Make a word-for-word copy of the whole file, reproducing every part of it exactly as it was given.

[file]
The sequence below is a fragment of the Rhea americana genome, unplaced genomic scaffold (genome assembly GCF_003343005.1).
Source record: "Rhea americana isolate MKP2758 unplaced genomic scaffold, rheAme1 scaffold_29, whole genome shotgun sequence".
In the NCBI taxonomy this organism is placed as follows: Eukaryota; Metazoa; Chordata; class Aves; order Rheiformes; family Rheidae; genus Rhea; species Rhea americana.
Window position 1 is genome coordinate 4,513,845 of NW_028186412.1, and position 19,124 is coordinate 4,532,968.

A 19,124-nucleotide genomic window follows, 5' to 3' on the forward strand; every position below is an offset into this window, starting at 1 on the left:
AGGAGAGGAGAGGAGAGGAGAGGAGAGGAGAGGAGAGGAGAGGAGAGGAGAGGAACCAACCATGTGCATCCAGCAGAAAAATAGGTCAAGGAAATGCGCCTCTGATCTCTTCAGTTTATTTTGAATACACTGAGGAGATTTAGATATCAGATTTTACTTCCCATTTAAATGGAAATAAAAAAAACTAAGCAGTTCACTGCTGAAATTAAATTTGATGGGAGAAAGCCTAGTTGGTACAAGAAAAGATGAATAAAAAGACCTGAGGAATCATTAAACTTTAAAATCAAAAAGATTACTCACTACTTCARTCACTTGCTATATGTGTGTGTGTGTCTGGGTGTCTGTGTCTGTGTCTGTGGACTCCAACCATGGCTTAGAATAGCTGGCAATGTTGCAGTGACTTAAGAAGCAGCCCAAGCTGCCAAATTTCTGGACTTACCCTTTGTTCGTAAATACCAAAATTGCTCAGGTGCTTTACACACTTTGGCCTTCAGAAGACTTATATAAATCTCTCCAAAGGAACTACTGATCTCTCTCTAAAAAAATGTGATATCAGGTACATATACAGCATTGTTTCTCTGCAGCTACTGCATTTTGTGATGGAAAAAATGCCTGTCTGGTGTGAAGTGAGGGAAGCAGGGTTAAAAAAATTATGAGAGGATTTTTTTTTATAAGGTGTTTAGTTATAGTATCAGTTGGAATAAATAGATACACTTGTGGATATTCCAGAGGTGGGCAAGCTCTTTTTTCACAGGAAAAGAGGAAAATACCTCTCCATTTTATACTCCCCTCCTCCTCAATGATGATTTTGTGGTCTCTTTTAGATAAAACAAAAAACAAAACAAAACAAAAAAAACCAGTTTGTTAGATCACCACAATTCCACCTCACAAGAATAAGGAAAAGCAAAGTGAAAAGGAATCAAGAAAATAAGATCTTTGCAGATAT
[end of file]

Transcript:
The sequence below is a fragment of the Rhea americana genome, unplaced genomic scaffold (genome assembly GCF_003343005.1).
Source record: "Rhea americana isolate MKP2758 unplaced genomic scaffold, rheAme1 scaffold_29, whole genome shotgun sequence".
In the NCBI taxonomy this organism is placed as follows: Eukaryota; Metazoa; Chordata; class Aves; order Rheiformes; family Rheidae; genus Rhea; species Rhea americana.
Window position 1 is genome coordinate 4,513,845 of NW_028186412.1, and position 19,124 is coordinate 4,532,968.

A 19,124-nucleotide genomic window follows, 5' to 3' on the forward strand; every position below is an offset into this window, starting at 1 on the left:
AGGAGAGGAGAGGAGAGGAGAGGAGAGGAGAGGAGAGGAGAGGAGAGGAGAGGAACCAACCATGTGCATCCAGCAGAAAAATAGGTCAAGGAAATGCGCCTCTGATCTCTTCAGTTTATTTTGAATACACTGAGGAGATTTAGATATCAGATTTTACTTCCCATTTAAATGGAAATAAAAAAAACTAAGCAGTTCACTGCTGAAATTAAATTTGATGGGAGAAAGCCTAGTTGGTACAAGAAAAGATGAATAAAAAGACCTGAGGAATCATTAAACTTTAAAATCAAAAAGATTACTCACTACTTCARTCACTTGCTATATGTGTGTGTGTGTCTGGGTGTCTGTGTCTGTGTCTGTGGACTCCAACCATGGCTTAGAATAGCTGGCAATGTTGCAGTGACTTAAGAAGCAGCCCAAGCTGCCAAATTTCTGGACTTACCCTTTGTTCGTAAATACCAAAATTGCTCAGGTGCTTTACACACTTTGGCCTTCAGAAGACTTATATAAATCTCTCCAAAGGAACTACTGATCTCTCTCTAAAAAAATGTGATATCAGGTACATATACAGCATTGTTTCTCTGCAGCTACTGCATTTTGTGATGGAAAAAATGCCTGTCTGGTGTGAAGTGAGGGAAGCAGGGTTAAAAAAATTATGAGAGGATTTTTTTTTATAAGGTGTTTAGTTATAGTATCAGTTGGAATAAATAGATACACTTGTGGATATTCCAGAGGTGGGCAAGCTCTTTTTTCACAGGAAAAGAGGAAAATACCTCTCCATTTTATACTCCCCTCCTCCTCAATGATGATTTTGTGGTCTCTTTTAGATAAAACAAAAAACAAAACAAAACAAAAAAAACCAGTTTGTTAGATCACCACAATTCCACCTCACAAGAATAAGGAAAAGCAAAGTGAAAAGGAATCAAGAAAATAAGATCTTTGCAGATAT